Some games are about the journey (like Deus Ex, where the boss battles ended up feeling bolted on because of it), but some are about the destination and the journey is just about powering up and learning so that you can take a shot at the climax.

    All bosses who win by means of The Game Is A Cheating Bastard automatically suck. Fighting game bosses who randomly go into patches where they block and counter every thing you do perfectly by reading your control inputs, I'm looking at YOU.

    Generally I love boss fights, especially if they make you feel awesome when you beat them (or while you are beating them). Think Bahamut with renzokuken in deep sea research center where you leaped from wing to wing slapping him about then drop slashed his head. Think Axel at the start of KH2 where you pull 2 keyblades and destroy him, hell, most of the kingdom hearts fights were pretty amazing. (I say most, I am well aware that the phrase "Dance water, dance" gives people nightmares).

    I think boss fights need to be like the final exam of an area where you put everything you learned up to this point to the test to beat out the boss.

    I mostly like Brooker, but that quote was so far off the mark. There are several games I ONLY play for the boss fights (Metal Gear Solid).

    Good write up Mark.

    Great article!

    This was the same experience I had except it took me about 3 hours to beat him. I ended up ditching the shield and learned how to love iframes. The rest of the game was a cake walk after that boss. Valuable Souls lessons learned.

    I spent 9 hours beating the Smelter Demon after making a stupid commitment not to go level elsewhere but to level myself. I hope they fix the glitch where you stick to the wall.

    I have finished DS II and it a great game but it lacks the in both consistently good boss battles and creature/boss/area design but most importantly it lacks that intangible thing called soul.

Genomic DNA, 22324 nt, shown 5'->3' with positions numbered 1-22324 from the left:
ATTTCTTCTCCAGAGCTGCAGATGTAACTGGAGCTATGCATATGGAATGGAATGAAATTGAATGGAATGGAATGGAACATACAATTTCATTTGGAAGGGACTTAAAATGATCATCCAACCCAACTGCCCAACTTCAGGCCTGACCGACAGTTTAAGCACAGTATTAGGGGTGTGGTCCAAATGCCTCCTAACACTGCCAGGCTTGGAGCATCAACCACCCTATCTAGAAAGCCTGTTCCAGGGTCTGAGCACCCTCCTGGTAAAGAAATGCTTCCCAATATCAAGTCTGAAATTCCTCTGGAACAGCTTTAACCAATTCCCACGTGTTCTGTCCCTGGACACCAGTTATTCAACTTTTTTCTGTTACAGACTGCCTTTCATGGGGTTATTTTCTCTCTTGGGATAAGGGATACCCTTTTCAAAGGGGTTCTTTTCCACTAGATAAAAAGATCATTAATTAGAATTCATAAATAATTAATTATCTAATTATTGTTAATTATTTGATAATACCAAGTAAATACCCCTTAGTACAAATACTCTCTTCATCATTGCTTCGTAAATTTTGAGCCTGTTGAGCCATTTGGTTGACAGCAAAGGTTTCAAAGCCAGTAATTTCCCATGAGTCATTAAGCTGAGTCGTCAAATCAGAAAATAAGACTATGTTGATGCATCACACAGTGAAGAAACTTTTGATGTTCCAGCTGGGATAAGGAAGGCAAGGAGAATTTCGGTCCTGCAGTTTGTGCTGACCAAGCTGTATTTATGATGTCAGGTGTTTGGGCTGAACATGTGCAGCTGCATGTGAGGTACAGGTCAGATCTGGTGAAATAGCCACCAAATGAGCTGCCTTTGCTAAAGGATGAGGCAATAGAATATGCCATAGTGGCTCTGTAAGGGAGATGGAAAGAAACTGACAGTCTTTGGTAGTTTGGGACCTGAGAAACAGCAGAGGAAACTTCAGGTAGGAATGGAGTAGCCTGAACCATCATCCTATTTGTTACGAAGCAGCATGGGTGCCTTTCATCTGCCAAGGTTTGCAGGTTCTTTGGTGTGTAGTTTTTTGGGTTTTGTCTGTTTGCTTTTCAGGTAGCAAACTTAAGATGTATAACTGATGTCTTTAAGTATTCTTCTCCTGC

This game failed (for me) to evoke the intense feeling of seeing Andor Londo for the first time or when you pop your head up into the upper level of Sens Fortress. I remember the terror that the bell of the mindflayers evoked or seeing those towering cthulthian demons waiting in that undead level of Demon Souls. Demon's Soul atmosphere of dread and isolation is unparalled.

    Demon/Dark Souls area design NPC's dialog combined with the boss battles all felt beautifully woven together with mystery and a mastery of the mood.

    DS II in my opinion suffers from not being the product of its artistic creator with the game having the feeling of being designed by committee rather than singular artistic vision.

    I believe in multiple playthroughs DS II will become a great multiplayer playground but as a single player experience I felt it just did not have the same emotional impact as its forebears. For me unfortunately it lacked soul. I personally did not want a dark souls II but unique souls game. But marketing and money trumped art. Still this game stands heads and shoulders over most other games which is a tribute to its creator and the team behind him. It's also a tribute the hardwork of those who worked on DS II.

    I think the smelter demon is a prime example of how not to do a boss fight. He has a lot of health and does a lot of damage, but that's about it. His attacks are slow and easy to dodge and his move set consists of about 3 variations on "swings a big sword at the player" and one ultra telegraphed area attack. The flaming sword gimmick is clever, and completely changes the battle mid fight. I like that a lot, but it doesn't make up for how dull the core boss is.

    Compare that to O&S: a grueling endurance match where the player had to juggle two completely different but complementary opponents, ration out their very limited healing items, and control the space of the battle. The entire battle O&S are trying to force you into a bad position, where they can both attack you at once, and you are trying force one of them out of the range of their partner so that you can actually get a hit in. However they are never separate for more than a few seconds and if you keep waiting around for the perfect opportunity, you'll run out of healing items. So the entire battle consists of you getting into and out of increasingly desperate scrapes. At no point during this battle do you ever feel comfortable or safe, death is right by your side, never more than a few seconds away. It's grueling, it's exciting, it's hard as hell and it's incredibly memorable.